Asian hedge funds were down 5.3% for October, during a turbulent month in which the MSCI World index was down 19.1%. Hedge funds have been slashing gross and net exposures, which helps to account for their lower losses.

The Eurekahedge fund index was down 3.9% in October, and following on the heels of a September decline of 5%, it represents the worst month-on-month hedge fund performance in a decade.

In October, CTA/managed futures were up 6% according to Eurekahedge, bringing them up 16% for 2008 so far. While macro stayed flat, every other strategy slumped, with long/short, event driven and relative value all flirting with 5% declines. Arbitrage and multi-strategy were down 3.5%. At the rear were fixed income and distressed debt with 10% falls.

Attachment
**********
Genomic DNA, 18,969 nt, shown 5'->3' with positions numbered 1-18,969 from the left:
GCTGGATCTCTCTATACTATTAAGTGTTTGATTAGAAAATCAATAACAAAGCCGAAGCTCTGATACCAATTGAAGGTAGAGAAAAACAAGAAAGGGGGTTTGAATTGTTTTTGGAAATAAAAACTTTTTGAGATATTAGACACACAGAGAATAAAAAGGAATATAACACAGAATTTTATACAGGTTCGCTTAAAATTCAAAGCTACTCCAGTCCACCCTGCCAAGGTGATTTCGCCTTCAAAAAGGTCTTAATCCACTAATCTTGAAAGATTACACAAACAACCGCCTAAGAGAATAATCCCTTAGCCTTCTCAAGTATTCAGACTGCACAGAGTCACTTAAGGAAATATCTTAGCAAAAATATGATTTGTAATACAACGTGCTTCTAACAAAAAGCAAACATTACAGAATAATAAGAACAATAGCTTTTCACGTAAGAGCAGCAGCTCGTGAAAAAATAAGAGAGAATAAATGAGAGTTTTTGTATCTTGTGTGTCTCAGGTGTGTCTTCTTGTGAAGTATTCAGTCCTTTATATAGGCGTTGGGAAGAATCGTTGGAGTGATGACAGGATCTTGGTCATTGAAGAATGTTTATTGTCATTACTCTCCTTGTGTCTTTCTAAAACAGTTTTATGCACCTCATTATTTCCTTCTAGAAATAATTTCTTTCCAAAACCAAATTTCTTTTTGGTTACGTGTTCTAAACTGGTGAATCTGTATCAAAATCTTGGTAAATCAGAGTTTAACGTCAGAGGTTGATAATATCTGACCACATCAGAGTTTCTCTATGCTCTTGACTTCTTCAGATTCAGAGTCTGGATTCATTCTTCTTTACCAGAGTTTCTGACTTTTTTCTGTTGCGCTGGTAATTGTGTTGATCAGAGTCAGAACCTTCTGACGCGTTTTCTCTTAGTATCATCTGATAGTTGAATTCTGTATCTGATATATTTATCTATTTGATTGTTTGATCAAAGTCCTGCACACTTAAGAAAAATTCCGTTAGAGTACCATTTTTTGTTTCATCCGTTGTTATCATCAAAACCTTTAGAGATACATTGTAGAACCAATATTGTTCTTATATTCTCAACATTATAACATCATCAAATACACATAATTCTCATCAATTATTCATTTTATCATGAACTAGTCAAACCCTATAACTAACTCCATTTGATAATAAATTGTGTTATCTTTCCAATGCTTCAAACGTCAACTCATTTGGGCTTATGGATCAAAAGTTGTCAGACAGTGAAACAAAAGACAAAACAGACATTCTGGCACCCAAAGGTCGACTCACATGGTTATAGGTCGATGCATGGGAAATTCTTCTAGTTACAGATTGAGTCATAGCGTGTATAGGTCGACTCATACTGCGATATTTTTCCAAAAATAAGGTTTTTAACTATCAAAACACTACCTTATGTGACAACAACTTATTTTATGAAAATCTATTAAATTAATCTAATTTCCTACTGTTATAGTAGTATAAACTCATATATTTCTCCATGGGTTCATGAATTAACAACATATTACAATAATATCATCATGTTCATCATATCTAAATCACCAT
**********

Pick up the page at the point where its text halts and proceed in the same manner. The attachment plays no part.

Eurekahedge recorded $68.1 billion in redemptions from hedge funds in October and just $5.4 billion in new inflows, illustrating how the capital raising tap has continued to run dry. Combined with the monthly losses, the world of hedge funds, measured in dollars, shrank by $110 billion to $1.65 billion in that one month.

Although the MSCI World Index was down 40% for the first 10 months of 2008, it is in their 10-month aggregate returns where the sense of unease about hedge fund performance really kicks in, as there has been a notable absence of months where the trend has been bucked.

Asian hedge funds are down 21% overall so far in 2008. Asia ex-Japan funds have lost 26% and Japanese strategies are down 14%. In splendid isolation at the back of the field is India. Indian hedge funds have declined by 53% so far in 2008, safely proving that although there were many people claiming that IndiaÆs growth story in 2006 and 2007 would be sustainable, they were wrong.